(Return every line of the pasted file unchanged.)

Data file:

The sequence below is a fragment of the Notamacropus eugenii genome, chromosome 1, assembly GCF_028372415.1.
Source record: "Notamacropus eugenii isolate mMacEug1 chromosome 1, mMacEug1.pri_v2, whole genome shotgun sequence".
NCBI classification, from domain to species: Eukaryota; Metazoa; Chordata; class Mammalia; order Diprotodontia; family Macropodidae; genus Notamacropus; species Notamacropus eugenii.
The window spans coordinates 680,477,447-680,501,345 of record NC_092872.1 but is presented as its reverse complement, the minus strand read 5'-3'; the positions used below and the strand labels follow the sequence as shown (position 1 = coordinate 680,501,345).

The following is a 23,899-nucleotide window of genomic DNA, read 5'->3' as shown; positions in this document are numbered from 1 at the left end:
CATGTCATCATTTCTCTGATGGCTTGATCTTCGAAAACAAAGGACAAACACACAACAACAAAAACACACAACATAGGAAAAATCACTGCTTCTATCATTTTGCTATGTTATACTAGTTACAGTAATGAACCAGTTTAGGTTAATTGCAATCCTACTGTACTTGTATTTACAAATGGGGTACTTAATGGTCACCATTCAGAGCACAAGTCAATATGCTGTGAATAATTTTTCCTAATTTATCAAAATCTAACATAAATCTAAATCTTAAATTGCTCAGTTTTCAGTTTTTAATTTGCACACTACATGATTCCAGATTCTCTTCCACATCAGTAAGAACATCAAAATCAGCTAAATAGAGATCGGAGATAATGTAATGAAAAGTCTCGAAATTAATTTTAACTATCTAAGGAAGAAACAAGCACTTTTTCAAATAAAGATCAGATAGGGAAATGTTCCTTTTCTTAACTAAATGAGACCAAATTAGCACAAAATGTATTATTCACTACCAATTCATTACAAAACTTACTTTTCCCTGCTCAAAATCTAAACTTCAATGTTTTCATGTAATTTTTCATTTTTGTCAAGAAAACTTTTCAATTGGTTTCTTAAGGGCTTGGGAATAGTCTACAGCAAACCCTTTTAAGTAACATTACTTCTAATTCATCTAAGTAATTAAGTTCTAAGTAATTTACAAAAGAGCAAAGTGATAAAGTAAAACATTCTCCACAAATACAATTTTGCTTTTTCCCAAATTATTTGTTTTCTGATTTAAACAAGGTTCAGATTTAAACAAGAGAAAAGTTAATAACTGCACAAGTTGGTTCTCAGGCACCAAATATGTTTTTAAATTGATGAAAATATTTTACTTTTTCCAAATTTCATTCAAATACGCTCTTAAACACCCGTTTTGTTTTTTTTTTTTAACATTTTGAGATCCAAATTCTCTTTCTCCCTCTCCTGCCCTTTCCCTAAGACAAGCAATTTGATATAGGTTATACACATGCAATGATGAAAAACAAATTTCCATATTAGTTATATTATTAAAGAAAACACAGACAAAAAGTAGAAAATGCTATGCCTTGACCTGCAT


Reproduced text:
The sequence below is a fragment of the Notamacropus eugenii genome, chromosome 1, assembly GCF_028372415.1.
Source record: "Notamacropus eugenii isolate mMacEug1 chromosome 1, mMacEug1.pri_v2, whole genome shotgun sequence".
NCBI classification, from domain to species: Eukaryota; Metazoa; Chordata; class Mammalia; order Diprotodontia; family Macropodidae; genus Notamacropus; species Notamacropus eugenii.
The window spans coordinates 680,477,447-680,501,345 of record NC_092872.1 but is presented as its reverse complement, the minus strand read 5'-3'; the positions used below and the strand labels follow the sequence as shown (position 1 = coordinate 680,501,345).

The following is a 23,899-nucleotide window of genomic DNA, read 5'->3' as shown; positions in this document are numbered from 1 at the left end:
CATGTCATCATTTCTCTGATGGCTTGATCTTCGAAAACAAAGGACAAACACACAACAACAAAAACACACAACATAGGAAAAATCACTGCTTCTATCATTTTGCTATGTTATACTAGTTACAGTAATGAACCAGTTTAGGTTAATTGCAATCCTACTGTACTTGTATTTACAAATGGGGTACTTAATGGTCACCATTCAGAGCACAAGTCAATATGCTGTGAATAATTTTTCCTAATTTATCAAAATCTAACATAAATCTAAATCTTAAATTGCTCAGTTTTCAGTTTTTAATTTGCACACTACATGATTCCAGATTCTCTTCCACATCAGTAAGAACATCAAAATCAGCTAAATAGAGATCGGAGATAATGTAATGAAAAGTCTCGAAATTAATTTTAACTATCTAAGGAAGAAACAAGCACTTTTTCAAATAAAGATCAGATAGGGAAATGTTCCTTTTCTTAACTAAATGAGACCAAATTAGCACAAAATGTATTATTCACTACCAATTCATTACAAAACTTACTTTTCCCTGCTCAAAATCTAAACTTCAATGTTTTCATGTAATTTTTCATTTTTGTCAAGAAAACTTTTCAATTGGTTTCTTAAGGGCTTGGGAATAGTCTACAGCAAACCCTTTTAAGTAACATTACTTCTAATTCATCTAAGTAATTAAGTTCTAAGTAATTTACAAAAGAGCAAAGTGATAAAGTAAAACATTCTCCACAAATACAATTTTGCTTTTTCCCAAATTATTTGTTTTCTGATTTAAACAAGGTTCAGATTTAAACAAGAGAAAAGTTAATAACTGCACAAGTTGGTTCTCAGGCACCAAATATGTTTTTAAATTGATGAAAATATTTTACTTTTTCCAAATTTCATTCAAATACGCTCTTAAACACCCGTTTTGTTTTTTTTTTTTAACATTTTGAGATCCAAATTCTCTTTCTCCCTCTCCTGCCCTTTCCCTAAGACAAGCAATTTGATATAGGTTATACACATGCAATGATGAAAAACAAATTTCCATATTAGTTATATTATTAAAGAAAACACAGACAAAAAGTAGAAAATGCTATGCCTTGACCTGCAT